History of firearms: PP-19 Bizon-2
A helical magazines is a kind of large capacity drum-type magazine, which has been known since the end of the 19th century. These magazines are different in the way that cartridges in the cylindrical magazine are located on the spiral surface of the screw, also known as the Archimedes screw. Compared to traditional drum-type magazines, such as those for Thompson submachine guns or PPSh, helical magazines are much smaller in diameter and longer. In theory, this makes helical magazines more convenient to use since they only slightly increase the cross-section of the entire weapon, enable its user to shoot lying on the ground grounded or on a trench parapet, and their large longitudinal size can be "masked" to the dimensions of the weapons.
Such weapons were widely advertised in the United States in the early 1990s. This was the family of Calico submachine guns, which had helical magazines with a capacity of 50 or 100 cartridges. The design feature of these American weapons was that the magazine was located on top, while most of the cartridges were not located above the barrel, but behind it, thereby increasing the length of the weapon and the height of the sight line above the barrel.
The idea of a magazine with an increased capacity with a small cross section seemed promising to IZHMASH engineers, and they decided to develop their own version of the magazine and weapons therefor.
IZHMASH engineers led by Viktor Kalashnikov took the perfectly mastered Kalashnikov assault rifle and, in 1993, created a submachine gun with a helical magazine with a significant capacity based on its receiver with the trigger and firing mechanism. The prototype was presented to the Ministry of Internal Affairs of Russia; after clarifying its requirements, it was finalized and launched into mass production as the Bizon PP-19. Unlike the original automatic rifle, the Bizon had a free bolt and somewhat shorter receiver. The helical magazine was located under the barrel instead of the forearm, which made handling this weapon much more convenient compared to its American counterpart.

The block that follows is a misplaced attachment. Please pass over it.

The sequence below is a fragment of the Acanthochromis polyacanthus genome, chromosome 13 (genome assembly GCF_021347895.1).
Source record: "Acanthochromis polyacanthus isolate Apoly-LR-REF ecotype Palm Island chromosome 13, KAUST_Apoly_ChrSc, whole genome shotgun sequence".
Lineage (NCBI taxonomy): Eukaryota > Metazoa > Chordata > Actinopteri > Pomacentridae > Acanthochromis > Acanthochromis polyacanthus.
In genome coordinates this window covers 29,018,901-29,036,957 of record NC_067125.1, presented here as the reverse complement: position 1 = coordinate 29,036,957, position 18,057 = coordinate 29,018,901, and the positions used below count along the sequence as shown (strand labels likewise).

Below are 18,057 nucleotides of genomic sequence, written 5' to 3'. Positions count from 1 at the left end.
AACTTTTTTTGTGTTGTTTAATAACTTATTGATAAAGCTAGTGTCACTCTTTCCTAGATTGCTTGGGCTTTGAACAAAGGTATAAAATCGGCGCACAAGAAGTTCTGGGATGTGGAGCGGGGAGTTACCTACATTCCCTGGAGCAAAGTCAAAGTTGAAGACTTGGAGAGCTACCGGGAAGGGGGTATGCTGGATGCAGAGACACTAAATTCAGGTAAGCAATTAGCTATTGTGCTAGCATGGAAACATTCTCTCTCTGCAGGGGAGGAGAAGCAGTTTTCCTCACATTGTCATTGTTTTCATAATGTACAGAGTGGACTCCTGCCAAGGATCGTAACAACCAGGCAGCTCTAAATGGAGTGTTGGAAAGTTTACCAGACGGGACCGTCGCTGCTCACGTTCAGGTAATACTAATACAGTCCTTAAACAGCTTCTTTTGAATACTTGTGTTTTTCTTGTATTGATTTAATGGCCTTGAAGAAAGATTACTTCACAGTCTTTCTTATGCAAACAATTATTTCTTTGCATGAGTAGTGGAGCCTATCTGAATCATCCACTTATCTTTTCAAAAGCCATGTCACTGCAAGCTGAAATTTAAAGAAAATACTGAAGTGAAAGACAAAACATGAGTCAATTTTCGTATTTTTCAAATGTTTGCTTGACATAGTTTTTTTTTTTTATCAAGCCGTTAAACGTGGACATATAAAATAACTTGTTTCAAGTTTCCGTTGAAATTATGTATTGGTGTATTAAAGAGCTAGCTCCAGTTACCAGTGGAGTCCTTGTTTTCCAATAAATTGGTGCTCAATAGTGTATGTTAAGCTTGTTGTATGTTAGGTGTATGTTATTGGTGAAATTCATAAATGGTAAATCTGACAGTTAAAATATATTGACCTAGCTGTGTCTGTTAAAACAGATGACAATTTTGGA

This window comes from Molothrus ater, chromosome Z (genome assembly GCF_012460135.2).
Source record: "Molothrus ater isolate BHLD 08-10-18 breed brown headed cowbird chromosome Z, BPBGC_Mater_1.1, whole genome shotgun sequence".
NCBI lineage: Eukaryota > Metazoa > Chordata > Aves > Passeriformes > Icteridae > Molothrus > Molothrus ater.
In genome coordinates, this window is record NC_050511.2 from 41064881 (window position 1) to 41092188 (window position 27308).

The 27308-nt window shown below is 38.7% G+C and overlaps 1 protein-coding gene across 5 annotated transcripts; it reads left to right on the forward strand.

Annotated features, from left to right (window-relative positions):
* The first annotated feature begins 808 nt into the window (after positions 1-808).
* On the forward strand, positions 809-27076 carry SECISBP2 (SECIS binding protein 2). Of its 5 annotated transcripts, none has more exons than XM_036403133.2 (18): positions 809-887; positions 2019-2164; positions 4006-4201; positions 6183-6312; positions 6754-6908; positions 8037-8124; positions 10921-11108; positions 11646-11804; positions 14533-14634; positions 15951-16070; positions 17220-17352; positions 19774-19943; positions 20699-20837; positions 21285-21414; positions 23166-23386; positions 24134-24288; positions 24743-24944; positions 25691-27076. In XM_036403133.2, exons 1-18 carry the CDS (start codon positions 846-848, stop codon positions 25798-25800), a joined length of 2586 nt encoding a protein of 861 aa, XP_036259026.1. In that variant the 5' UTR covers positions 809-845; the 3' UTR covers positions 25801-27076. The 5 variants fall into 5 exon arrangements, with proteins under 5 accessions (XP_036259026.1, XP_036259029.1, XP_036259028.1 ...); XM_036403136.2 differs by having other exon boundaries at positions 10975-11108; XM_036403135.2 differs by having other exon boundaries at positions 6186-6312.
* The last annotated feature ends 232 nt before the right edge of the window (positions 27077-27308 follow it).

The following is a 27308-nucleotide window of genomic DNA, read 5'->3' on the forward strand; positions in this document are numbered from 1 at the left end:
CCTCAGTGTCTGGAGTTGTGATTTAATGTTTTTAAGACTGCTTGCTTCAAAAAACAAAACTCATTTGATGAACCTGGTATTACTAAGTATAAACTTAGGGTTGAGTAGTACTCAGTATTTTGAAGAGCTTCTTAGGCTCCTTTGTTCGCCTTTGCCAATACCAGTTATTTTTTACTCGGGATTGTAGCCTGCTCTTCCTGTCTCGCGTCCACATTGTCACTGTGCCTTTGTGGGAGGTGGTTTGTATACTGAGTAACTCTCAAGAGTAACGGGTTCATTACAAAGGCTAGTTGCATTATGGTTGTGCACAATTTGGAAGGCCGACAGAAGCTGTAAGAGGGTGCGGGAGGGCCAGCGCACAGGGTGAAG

Initially, the Bizon family included versions for 9x17, 9x18 and 9x19 caliber cartridges equipped with helical magazines with an increased capacity (53 cartridges of caliber 9*19 or 64 cartridges of calibers 9*18 and 9*17). Initially, only the family members for the 9x18 cartridge, adopted by the Russian Ministry of Internal Affairs in 1996, entered mass production. Several Bizons for the 9x19 cartridge were produced for export; in particular, these submachine guns are used by the Republican Guard of Uruguay.
It should be mentioned that, despite the rather convenient handling of weapons when shooting and its high-capacity magazine, the Bizon did not take off with users. The first examples of helical magazines had aluminium cases, which were later replaced by cast polymer. Nevertheless, such magazines were not very convenient to carry in pouches; the cartridge loading procedure was also less convenient compared to traditional casket magazines. The high price and slightly less reliability of helical magazines compared to traditional casket magazines caused by their rather complex design also played an important role. Which is why in the middle of the 2000s, IZHMASH used the same Bizon to develop a more user-friendly and more reliable submachine gun, the Vityaz PP-19-01, complete with simple, durable and reliable casket magazines for 30 cartridges, enabling their combination into pairs with a special clamp.
In terms of its combat and operational characteristics, the Vityaz showed its superiority over the Bizon, and it is the Vityaz that is now in mass production at the Kalashnikov concern and supplied to the Russian security forces and for export. In addition, Vityaz was used as a basis for developing the very popular semi-automatic carbine Saiga 9x19 for the civilian market, as well as a novelty from the last year – the sports carbine Saiga 9 LOT Yarovit.
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